Educate. Connect. Inspire

Educate. Connect. Inspire

Aug 17, 2012

Education for Sustainability

By Yula Pannadopoulos

It's been a long way coming, but our new project is finally online! After nine months of research, information gathering, field planning, consulting and organizing, we are now deep into the field work, working together with communities, schools, ministries and governments. Our goal? Putting Sustainable development on the curriculum of every school.

Here is more information:

Education for Sustainability  is an initiative to put sustainability on the curriculum of every school. It brings together communities and individuals, governments, organizations, businesses and the educational community itself to ensure children have the skills to become citizens of a sustainable world.

Project Summary

People and the planet Earth have been interconnected throughout all stages of human development, from the first irrigation systems in Mesopotamia, across the industrial revolution in the 18th and 19th century, right to this ultra modern era.

People and the planet were (and are) interconnected, but more often than not people were focused only on their own development, advancement and well being, treating the nature as a resource, when they should have been treating it as a natural partner.

At any stage of human development and progress, education played the major role. Without education change is seldom possible.

Today we find ourselves at a point where our planet has been severely damaged, from its ecosystems, to the ozone layer. Today it is clear that the increasing climate change we are witnessing is caused by people. Today it is clear that if we are to have any chance of preserving this planet for the future generations, we need to focus our time, effort and resources on educating people - children and youth in particular - on sustainable development, sustainable living and sustainable future.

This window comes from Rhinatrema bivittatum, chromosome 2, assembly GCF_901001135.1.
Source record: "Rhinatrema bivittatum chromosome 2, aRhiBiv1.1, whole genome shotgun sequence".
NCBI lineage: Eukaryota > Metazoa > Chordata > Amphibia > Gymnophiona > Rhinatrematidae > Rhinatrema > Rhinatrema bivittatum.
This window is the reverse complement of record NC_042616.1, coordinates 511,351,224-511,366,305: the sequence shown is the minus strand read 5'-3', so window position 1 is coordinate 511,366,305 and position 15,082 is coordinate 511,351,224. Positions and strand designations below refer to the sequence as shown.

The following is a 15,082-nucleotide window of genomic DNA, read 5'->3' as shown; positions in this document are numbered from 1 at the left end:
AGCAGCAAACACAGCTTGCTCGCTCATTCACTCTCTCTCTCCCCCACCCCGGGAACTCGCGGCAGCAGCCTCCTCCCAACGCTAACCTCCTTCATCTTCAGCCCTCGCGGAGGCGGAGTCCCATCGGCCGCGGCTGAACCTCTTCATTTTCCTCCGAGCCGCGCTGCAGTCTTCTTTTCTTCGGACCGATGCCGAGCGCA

The project Education for Sustainability aims to help introduce Sustainable Development (and/or any similar subject that may have a different name, but focuses on sustainable living, practices and futures) in schools’ curricula in countries and regions where that is not yet the case.

Education for Sustainability project targets Ministries and Departments of Education, Schools’ Councils and Boards – the decision makers when it comes to “official” education.

However, at the end of the day, education and its imprint on each individual impacts greatly the society as a whole. That is why we are also addressing local communities, parents’ groups and general population – we need their help (and yours) to reach our goal.

Implementing the Project
We are working with local experts, agencies of environment, civil society organizations, schools and volunteers on understanding the local circumstances of any given country, and on compiling, presenting and sharing data, research and facts that will help us explain and advocate the purpose of the project – introducing Sustainable Development in schools’ curricula.

The preparatory phase for the project started in September 2011 and was completed in May 2012. During the preparatory phase an extensive research was done on environmental issues in each country, on its educational system, legislative framework and decision making process.